Redmond's Friends of Youth provides help for the homeless

Case Manager Lindsey Butler, of Friends of Youth — Eastside Outreach, serves pizza during a recent  Teen Feed at the Kirkland Teen Union Building. - Katherine Ganter/Reporter Newspapers
Case Manager Lindsey Butler, of Friends of Youth — Eastside Outreach, serves pizza during a recent Teen Feed at the Kirkland Teen Union Building.
— image credit: Katherine Ganter/Reporter Newspapers

Friends of Youth lends a hand to kids in need

With resources such as great city parks, the Old Fire House Teen Center and the Old Redmond Schoolhouse Community Center, it’s not surprising that Redmond’s been named one of the nation’s 100 best communities for youth, by the America’s Promise Alliance, two years in a row.

Yet life isn’t rosy for all children and teens here in Redmond and neighboring communities such as Kirkland and Bellevue. According to staff at the Redmond-based service agency Friends of Youth, there are up to 2,000 homeless youth on the Eastside on any given night. It’s hard to fathom since these kids are mostly in hiding.

“In downtown Seattle, the homeless are ‘in your face.’ Here, we see a lot of what we call ‘couch surfing,’” said Kelly Duncan, marketing and communications manager for Friends of Youth. “Kids go from one friend’s house to another, until they wear out their welcome. Then they may be sleeping on a park bench.”

Friends of Youth has a outreach staff which drives around and looks for kids in crisis. Counselors distribute basic hygiene supplies and encourage young people to take advantage of their services including temporary shelters, long-term housing assistance, substance abuse treatment programs, therapeutic foster care and parent education for teen mothers.

There are many reasons why children and teens end up on the streets, even in “nice” neighborhoods.

“There’s often physical or emotional abuse in the home or a parent struggling with drug or alcohol addiction,” said Duncan. “Sometimes kids don’t leave willingly but are kicked out because of bad grades or because they don’t have a job.”

The emotional fall-out makes it hard for these kids to trust any adults. They may feel they’re better off trying to go it alone.

But Friends of Youth was founded on the principle that every young person has the potential to succeed. Caring staff members and a wide range of compassionate volunteers can and do help thousands of young people overcome challenges and become healthy and productive members of society.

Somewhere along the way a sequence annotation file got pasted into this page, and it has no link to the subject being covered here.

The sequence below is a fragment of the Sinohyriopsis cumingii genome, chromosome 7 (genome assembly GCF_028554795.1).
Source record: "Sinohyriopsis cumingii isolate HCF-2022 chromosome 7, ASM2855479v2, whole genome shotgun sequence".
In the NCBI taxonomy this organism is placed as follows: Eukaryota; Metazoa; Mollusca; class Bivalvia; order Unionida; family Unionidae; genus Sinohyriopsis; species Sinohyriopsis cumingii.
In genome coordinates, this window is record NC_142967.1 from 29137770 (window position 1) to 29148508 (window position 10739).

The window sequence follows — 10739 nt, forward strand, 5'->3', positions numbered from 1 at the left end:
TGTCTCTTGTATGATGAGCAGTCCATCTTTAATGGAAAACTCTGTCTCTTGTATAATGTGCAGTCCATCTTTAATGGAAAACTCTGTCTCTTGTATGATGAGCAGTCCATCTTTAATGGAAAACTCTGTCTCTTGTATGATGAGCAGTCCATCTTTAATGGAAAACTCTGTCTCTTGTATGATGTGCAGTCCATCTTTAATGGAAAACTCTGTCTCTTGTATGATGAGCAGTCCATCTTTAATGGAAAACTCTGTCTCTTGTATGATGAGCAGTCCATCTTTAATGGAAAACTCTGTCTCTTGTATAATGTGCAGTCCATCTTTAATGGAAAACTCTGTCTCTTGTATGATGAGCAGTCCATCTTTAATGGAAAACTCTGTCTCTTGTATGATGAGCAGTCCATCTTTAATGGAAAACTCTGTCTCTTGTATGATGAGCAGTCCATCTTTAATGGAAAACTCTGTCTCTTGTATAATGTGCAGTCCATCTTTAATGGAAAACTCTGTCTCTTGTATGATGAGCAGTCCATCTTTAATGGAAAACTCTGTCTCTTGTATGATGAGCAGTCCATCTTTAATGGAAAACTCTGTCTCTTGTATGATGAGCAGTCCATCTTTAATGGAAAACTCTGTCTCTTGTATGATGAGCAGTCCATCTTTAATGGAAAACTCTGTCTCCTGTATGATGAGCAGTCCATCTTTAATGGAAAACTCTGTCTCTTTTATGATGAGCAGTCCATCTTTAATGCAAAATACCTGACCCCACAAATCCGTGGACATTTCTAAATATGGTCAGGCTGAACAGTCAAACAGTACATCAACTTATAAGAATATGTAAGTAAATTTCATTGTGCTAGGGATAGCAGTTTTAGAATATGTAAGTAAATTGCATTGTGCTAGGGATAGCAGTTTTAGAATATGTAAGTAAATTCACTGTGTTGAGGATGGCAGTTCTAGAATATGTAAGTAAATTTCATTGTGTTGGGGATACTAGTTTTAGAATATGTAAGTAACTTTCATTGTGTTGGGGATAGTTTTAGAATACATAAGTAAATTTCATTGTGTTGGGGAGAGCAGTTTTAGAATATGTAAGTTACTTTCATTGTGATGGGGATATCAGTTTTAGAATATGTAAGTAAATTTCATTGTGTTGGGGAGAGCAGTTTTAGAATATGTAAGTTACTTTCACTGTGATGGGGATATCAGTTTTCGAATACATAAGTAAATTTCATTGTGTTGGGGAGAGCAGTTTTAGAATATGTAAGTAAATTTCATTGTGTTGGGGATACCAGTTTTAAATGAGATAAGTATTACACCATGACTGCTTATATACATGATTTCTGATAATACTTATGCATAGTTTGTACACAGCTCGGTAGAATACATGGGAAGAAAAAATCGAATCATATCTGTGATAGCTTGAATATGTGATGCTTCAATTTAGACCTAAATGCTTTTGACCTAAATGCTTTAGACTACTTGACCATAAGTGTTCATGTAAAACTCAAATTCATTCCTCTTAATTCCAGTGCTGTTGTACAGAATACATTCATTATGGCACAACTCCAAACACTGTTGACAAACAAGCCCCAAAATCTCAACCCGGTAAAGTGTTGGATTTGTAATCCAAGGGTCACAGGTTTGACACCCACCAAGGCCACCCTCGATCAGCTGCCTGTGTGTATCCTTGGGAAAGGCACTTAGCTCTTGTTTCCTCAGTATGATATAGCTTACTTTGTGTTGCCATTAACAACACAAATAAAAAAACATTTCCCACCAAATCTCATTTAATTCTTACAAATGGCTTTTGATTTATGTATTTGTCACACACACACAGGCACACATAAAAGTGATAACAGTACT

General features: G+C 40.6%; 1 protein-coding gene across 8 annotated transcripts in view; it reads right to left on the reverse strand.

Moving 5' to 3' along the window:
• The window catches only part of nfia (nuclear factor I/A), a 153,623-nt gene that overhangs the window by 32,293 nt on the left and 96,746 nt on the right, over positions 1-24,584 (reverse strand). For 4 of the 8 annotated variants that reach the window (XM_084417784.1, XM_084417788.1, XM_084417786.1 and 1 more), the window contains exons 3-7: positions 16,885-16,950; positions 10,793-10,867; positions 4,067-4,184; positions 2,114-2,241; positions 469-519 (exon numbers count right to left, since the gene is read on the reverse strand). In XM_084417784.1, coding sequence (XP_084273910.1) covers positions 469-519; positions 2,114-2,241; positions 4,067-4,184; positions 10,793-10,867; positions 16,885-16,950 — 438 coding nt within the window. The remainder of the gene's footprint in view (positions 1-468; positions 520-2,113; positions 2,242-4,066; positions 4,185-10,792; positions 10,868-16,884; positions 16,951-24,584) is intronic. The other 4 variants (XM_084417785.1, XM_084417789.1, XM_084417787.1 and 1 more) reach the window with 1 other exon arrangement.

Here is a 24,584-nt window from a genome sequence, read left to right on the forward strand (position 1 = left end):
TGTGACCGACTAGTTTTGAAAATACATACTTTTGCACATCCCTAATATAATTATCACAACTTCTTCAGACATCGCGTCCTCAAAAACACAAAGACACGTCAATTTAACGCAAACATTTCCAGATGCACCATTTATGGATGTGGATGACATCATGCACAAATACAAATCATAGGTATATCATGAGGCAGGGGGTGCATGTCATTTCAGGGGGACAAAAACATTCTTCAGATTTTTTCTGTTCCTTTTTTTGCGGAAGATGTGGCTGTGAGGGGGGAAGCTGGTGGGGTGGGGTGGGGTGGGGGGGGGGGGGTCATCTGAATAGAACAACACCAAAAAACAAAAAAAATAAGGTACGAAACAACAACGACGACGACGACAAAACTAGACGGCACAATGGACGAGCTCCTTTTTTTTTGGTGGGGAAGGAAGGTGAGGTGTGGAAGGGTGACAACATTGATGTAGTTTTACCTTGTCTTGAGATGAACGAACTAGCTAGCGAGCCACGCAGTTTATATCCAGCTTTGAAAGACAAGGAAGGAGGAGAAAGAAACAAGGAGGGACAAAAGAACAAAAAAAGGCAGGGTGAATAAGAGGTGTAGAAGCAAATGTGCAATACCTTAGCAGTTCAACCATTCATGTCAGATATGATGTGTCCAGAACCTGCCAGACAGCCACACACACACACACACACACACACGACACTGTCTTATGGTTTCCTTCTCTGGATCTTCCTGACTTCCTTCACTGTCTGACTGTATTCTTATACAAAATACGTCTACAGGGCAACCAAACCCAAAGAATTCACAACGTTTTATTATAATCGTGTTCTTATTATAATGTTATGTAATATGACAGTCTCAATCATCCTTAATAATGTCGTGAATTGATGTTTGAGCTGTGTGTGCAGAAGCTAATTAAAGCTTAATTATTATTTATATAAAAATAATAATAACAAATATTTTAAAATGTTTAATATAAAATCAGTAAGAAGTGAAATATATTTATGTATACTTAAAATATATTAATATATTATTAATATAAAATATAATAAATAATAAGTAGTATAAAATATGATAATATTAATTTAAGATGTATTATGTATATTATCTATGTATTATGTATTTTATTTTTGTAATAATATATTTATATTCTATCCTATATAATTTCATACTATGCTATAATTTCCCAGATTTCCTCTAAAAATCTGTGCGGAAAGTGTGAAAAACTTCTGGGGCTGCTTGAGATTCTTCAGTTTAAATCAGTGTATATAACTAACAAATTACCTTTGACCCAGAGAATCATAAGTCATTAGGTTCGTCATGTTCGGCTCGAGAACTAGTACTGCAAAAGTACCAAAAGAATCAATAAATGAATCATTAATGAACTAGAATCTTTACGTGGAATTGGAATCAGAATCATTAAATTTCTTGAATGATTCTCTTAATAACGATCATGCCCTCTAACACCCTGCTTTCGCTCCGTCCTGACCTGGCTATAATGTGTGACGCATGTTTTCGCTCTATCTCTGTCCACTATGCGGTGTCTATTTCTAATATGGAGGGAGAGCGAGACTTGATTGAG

How can you help?

• Attend or volunteer to work at Friends of Youth’s Tee Off Fore Kids 2008 golf tournament, Monday, Aug. 11 at Bear Creek Country Club in Woodinville. Tournament registration includes a round of golf, lunch and a dinner auction. Details and an online registration form are at

• Corporate groups of volunteers are invited to help with upkeep of youth homes, such as painting and landscaping.

• The Healthy Start program needs English and Spanish speaking volunteers to visit young families once a week (with a one-year commitment) and provide parenting support. Training is provided.

• The Neighborhood Schoolhouse, an after-school program with recreational activities and homework help for kids, is housed at Redmond Elementary School. High school students and adults can help with supervision and tutoring.

• Groups and individuals can provide breakfasts or dinners for at-risk and homeless youth at Friends of Youth service centers such as the Kirkland Teen Union Building or The Landing at the YMCA in Bellevue. Volunteers are also needed to help with intake (paperwork) so that hungry kids can be served faster.

• Warm wool or polypropylene socks are being collected for distribution to homeless youth, especially as the weather turns cold and wet again.

• New or gently-used school clothes or gift cards for stores such as Target or Fred Meyer are being collected, as well as backpacks and school supplies.

• Individuals or groups can also sign up to sponsor holiday giving trees, Thanksgiving gift basket donations or outings to movies, amusement parks, etc. for disadvantaged youth.

Depending on the volunteer position, age requirements vary, but there are opportunities for Scout troops, National Honor Society members or other students who need community service hours to help less fortunate peers through Friends of Youth, said Cheryl Schnelle, volunteer coordinator. Contact Schnelle for more information.

The Friends of Youth office is located at Redmond’s Family Resource Center, 16225 NE 87th St., Suite A-6; (425) 869-6490.

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